Andrew Bailey, a physics teacher in Angus who has discussed his ideas for the Scottish Learning Festival (SLF) with Education Scotland, offers his view
The Scottish Learning Festival needs to change, for several reasons. For a start, it’s always held in Glasgow, which sends a message to people in places such as Aberdeen, Inverness or Dundee. An SLF that travelled to different venues across the country would be more inclusive and truly national.
Many colleagues have difficulty being released from school, so extending the SLF operating hours to the evening and to Saturday – it’s currently held on a Wednesday and Thursday – would also help teachers to attend. And how about recording and streaming sessions? Teachers aren’t concerned about production values – we just want to hear and see what’s going on.
To an outsider, the SLF appears driven by a top-down approach. It needs a teacher-led approach with activists leading system improvement from within. A more inclusive SLF would accept a wider range of voices and those with differing, even challenging, opinions about Scottish education.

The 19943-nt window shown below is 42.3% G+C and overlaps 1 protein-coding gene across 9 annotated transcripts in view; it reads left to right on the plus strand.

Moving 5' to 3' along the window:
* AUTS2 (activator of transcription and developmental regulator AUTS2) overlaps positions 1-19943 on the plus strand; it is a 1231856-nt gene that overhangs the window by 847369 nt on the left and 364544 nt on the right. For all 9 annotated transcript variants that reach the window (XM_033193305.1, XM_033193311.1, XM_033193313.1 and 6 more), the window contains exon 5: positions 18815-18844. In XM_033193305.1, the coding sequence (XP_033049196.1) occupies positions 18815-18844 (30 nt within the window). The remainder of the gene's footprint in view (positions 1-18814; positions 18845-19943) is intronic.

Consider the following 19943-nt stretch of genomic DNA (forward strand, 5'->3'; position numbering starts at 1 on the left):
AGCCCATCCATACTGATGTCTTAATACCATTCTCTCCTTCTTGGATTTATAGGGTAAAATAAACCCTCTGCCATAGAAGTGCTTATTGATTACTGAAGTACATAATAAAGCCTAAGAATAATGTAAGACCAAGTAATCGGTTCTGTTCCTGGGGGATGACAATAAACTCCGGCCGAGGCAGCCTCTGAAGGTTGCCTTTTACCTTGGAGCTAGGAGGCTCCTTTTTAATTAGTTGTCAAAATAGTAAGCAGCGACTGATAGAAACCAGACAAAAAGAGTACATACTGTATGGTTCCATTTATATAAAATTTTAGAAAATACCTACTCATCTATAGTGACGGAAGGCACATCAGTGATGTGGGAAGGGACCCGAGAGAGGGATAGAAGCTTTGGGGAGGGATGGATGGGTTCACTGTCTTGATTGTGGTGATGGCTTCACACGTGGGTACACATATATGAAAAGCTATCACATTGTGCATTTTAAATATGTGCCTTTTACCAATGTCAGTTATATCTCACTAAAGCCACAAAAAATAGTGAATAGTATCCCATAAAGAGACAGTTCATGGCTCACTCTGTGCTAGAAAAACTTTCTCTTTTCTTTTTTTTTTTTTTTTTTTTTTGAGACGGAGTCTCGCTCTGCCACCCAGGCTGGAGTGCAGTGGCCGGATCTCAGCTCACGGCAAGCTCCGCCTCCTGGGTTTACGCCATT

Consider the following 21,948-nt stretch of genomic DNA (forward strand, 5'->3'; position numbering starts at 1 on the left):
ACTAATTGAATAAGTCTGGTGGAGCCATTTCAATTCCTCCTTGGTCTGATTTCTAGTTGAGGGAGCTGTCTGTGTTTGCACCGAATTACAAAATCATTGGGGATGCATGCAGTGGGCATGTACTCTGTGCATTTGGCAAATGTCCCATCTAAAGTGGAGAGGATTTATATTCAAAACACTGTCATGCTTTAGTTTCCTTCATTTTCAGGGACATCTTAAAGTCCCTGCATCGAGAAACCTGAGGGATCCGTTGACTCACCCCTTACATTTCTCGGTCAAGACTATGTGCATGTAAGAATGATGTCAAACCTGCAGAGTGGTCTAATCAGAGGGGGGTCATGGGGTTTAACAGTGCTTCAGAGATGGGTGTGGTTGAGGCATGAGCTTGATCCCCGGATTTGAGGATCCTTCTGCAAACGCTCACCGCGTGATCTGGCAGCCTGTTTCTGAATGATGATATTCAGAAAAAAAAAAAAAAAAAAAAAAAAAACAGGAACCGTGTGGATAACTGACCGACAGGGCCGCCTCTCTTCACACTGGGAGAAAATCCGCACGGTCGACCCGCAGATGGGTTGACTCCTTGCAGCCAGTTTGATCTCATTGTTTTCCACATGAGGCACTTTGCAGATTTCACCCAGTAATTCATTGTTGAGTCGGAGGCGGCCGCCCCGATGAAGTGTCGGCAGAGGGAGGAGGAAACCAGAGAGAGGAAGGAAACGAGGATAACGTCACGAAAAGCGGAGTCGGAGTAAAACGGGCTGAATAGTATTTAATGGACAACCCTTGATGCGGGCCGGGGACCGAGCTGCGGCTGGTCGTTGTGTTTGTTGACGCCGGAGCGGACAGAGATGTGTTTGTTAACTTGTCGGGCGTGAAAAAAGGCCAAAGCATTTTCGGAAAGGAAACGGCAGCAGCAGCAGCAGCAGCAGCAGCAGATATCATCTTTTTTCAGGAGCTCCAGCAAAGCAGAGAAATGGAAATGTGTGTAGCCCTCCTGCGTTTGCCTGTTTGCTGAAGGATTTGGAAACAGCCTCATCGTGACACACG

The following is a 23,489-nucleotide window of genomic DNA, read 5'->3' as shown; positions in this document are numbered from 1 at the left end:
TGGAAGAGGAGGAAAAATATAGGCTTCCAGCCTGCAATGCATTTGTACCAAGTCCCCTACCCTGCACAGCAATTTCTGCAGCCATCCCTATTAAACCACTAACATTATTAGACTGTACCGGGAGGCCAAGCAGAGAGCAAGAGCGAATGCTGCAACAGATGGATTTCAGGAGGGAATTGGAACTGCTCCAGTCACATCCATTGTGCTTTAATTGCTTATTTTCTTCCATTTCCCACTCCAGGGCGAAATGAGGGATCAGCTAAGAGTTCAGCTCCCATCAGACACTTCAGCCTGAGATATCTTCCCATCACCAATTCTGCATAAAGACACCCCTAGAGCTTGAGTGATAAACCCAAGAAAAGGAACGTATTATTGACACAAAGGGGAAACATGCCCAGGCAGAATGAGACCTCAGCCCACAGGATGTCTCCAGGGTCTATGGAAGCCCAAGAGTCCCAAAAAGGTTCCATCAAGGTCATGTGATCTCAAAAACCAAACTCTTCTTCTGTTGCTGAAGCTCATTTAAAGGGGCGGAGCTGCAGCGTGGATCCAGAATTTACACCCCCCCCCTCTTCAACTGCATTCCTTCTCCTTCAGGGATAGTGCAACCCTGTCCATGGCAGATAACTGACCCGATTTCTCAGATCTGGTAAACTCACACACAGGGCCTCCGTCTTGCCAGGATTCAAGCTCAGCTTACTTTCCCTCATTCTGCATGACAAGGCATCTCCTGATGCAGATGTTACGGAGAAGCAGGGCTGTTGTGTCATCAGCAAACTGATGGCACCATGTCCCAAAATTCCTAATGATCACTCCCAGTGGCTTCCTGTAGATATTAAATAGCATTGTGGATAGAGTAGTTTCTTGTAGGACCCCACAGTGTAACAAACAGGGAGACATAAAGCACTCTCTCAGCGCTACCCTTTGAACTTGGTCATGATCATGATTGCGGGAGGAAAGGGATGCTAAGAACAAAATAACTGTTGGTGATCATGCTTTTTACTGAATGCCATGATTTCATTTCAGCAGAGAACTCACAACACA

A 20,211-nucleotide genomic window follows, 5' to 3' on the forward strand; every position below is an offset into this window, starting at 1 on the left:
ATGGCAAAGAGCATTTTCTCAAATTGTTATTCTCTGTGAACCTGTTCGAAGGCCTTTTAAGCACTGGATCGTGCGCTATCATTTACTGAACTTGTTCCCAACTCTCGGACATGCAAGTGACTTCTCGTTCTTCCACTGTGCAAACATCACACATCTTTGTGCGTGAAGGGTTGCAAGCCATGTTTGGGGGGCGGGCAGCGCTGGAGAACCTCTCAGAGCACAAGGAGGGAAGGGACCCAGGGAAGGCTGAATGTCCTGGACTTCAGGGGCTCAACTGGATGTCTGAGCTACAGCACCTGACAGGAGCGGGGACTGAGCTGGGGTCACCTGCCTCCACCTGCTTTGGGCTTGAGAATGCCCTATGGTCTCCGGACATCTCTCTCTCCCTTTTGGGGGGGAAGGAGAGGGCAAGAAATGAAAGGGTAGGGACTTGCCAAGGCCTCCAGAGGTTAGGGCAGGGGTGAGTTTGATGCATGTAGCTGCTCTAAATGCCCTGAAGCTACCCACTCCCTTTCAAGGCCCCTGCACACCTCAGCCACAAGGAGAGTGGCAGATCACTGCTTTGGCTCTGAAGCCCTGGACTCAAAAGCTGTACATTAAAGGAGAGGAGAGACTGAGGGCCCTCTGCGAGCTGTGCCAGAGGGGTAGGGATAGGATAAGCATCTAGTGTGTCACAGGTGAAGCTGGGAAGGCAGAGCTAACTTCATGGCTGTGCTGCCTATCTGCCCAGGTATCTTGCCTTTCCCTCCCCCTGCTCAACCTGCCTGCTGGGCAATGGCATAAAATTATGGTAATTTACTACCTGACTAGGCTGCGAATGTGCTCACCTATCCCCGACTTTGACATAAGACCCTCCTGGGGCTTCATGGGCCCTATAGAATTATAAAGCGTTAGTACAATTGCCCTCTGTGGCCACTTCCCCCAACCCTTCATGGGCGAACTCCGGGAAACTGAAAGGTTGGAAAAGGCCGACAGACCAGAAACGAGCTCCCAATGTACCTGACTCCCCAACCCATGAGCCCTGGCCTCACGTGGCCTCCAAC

Many people believe there is a need for debate about the broader purposes of Scottish education and the future of Curriculum for Excellence. A revised, inclusive SLF could be at the heart of this debate – and would demonstrate a willingness to listen to teachers. In recent years, there has been a growth in teacher leadership, thanks to the Scottish College for Educational Leadership, and an increase in the adoption of a “practitioner enquiry” approach to professional learning.
I believe that the SLF should be more visibly evidence-informed and that, by suggesting ideas to implement in the classroom and including next steps for professional development in each talk or seminar, it could have more impact. Space is needed for grassroots professional learning – look at initiatives such as Pedagoo, a teacher-run, not-for-profit way of sharing practice. I also believe there to be a lack of good-quality, subject-specific professional learning in Scotland, particularly for secondary teachers outwith the Central Belt. This, too, could be an opportunity for the SLF.
Gillian Hamilton, Education Scotland’s professional learning and leadership director, has met with Bailey and said the SLF management board is discussing how to make the festival more accessible, with a focus on “digital solutions”. The idea of weekend sessions is also being explored.